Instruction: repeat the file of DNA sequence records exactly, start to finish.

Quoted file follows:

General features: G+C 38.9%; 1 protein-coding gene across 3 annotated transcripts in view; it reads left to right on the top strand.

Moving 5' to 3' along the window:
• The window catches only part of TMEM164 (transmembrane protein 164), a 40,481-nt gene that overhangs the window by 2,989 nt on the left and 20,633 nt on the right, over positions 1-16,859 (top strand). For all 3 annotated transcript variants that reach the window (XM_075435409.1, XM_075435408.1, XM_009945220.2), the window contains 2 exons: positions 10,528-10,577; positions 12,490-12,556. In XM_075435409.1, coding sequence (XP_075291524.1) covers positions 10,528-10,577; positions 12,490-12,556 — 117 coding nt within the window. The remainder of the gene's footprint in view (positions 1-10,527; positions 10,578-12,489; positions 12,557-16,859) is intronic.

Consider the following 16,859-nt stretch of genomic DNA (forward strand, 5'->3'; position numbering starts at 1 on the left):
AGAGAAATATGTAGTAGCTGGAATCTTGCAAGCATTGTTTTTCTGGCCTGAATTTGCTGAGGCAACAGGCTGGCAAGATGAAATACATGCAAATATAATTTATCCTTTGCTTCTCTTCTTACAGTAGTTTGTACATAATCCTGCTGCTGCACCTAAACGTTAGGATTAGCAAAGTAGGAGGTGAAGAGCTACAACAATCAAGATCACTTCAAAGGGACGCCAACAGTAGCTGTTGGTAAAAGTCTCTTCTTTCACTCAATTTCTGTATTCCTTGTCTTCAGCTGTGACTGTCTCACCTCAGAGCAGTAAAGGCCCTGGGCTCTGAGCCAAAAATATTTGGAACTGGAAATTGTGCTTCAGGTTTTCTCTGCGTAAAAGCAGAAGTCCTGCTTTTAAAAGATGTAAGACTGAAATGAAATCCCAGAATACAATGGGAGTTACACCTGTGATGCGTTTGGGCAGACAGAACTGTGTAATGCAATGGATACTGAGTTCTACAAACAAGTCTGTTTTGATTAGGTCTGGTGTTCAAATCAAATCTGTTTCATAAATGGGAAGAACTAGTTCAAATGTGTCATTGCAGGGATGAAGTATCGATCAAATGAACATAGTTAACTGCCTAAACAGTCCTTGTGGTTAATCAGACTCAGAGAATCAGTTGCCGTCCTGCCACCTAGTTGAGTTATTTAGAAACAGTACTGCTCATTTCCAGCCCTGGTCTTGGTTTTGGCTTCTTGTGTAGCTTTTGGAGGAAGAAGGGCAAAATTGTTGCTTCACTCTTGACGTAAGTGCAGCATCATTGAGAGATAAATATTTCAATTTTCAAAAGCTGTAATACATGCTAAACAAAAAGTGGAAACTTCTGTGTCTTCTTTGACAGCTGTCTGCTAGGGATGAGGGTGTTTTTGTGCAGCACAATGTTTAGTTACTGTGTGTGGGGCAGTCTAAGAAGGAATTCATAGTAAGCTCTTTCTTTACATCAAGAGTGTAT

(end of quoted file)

General features: G+C 38.9%; 1 protein-coding gene across 3 annotated transcripts in view; it reads left to right on the top strand.

Moving 5' to 3' along the window:
• The window catches only part of TMEM164 (transmembrane protein 164), a 40,481-nt gene that overhangs the window by 2,989 nt on the left and 20,633 nt on the right, over positions 1-16,859 (top strand). For all 3 annotated transcript variants that reach the window (XM_075435409.1, XM_075435408.1, XM_009945220.2), the window contains 2 exons: positions 10,528-10,577; positions 12,490-12,556. In XM_075435409.1, coding sequence (XP_075291524.1) covers positions 10,528-10,577; positions 12,490-12,556 — 117 coding nt within the window. The remainder of the gene's footprint in view (positions 1-10,527; positions 10,578-12,489; positions 12,557-16,859) is intronic.

Consider the following 16,859-nt stretch of genomic DNA (forward strand, 5'->3'; position numbering starts at 1 on the left):
AGAGAAATATGTAGTAGCTGGAATCTTGCAAGCATTGTTTTTCTGGCCTGAATTTGCTGAGGCAACAGGCTGGCAAGATGAAATACATGCAAATATAATTTATCCTTTGCTTCTCTTCTTACAGTAGTTTGTACATAATCCTGCTGCTGCACCTAAACGTTAGGATTAGCAAAGTAGGAGGTGAAGAGCTACAACAATCAAGATCACTTCAAAGGGACGCCAACAGTAGCTGTTGGTAAAAGTCTCTTCTTTCACTCAATTTCTGTATTCCTTGTCTTCAGCTGTGACTGTCTCACCTCAGAGCAGTAAAGGCCCTGGGCTCTGAGCCAAAAATATTTGGAACTGGAAATTGTGCTTCAGGTTTTCTCTGCGTAAAAGCAGAAGTCCTGCTTTTAAAAGATGTAAGACTGAAATGAAATCCCAGAATACAATGGGAGTTACACCTGTGATGCGTTTGGGCAGACAGAACTGTGTAATGCAATGGATACTGAGTTCTACAAACAAGTCTGTTTTGATTAGGTCTGGTGTTCAAATCAAATCTGTTTCATAAATGGGAAGAACTAGTTCAAATGTGTCATTGCAGGGATGAAGTATCGATCAAATGAACATAGTTAACTGCCTAAACAGTCCTTGTGGTTAATCAGACTCAGAGAATCAGTTGCCGTCCTGCCACCTAGTTGAGTTATTTAGAAACAGTACTGCTCATTTCCAGCCCTGGTCTTGGTTTTGGCTTCTTGTGTAGCTTTTGGAGGAAGAAGGGCAAAATTGTTGCTTCACTCTTGACGTAAGTGCAGCATCATTGAGAGATAAATATTTCAATTTTCAAAAGCTGTAATACATGCTAAACAAAAAGTGGAAACTTCTGTGTCTTCTTTGACAGCTGTCTGCTAGGGATGAGGGTGTTTTTGTGCAGCACAATGTTTAGTTACTGTGTGTGGGGCAGTCTAAGAAGGAATTCATAGTAAGCTCTTTCTTTACATCAAGAGTGTAT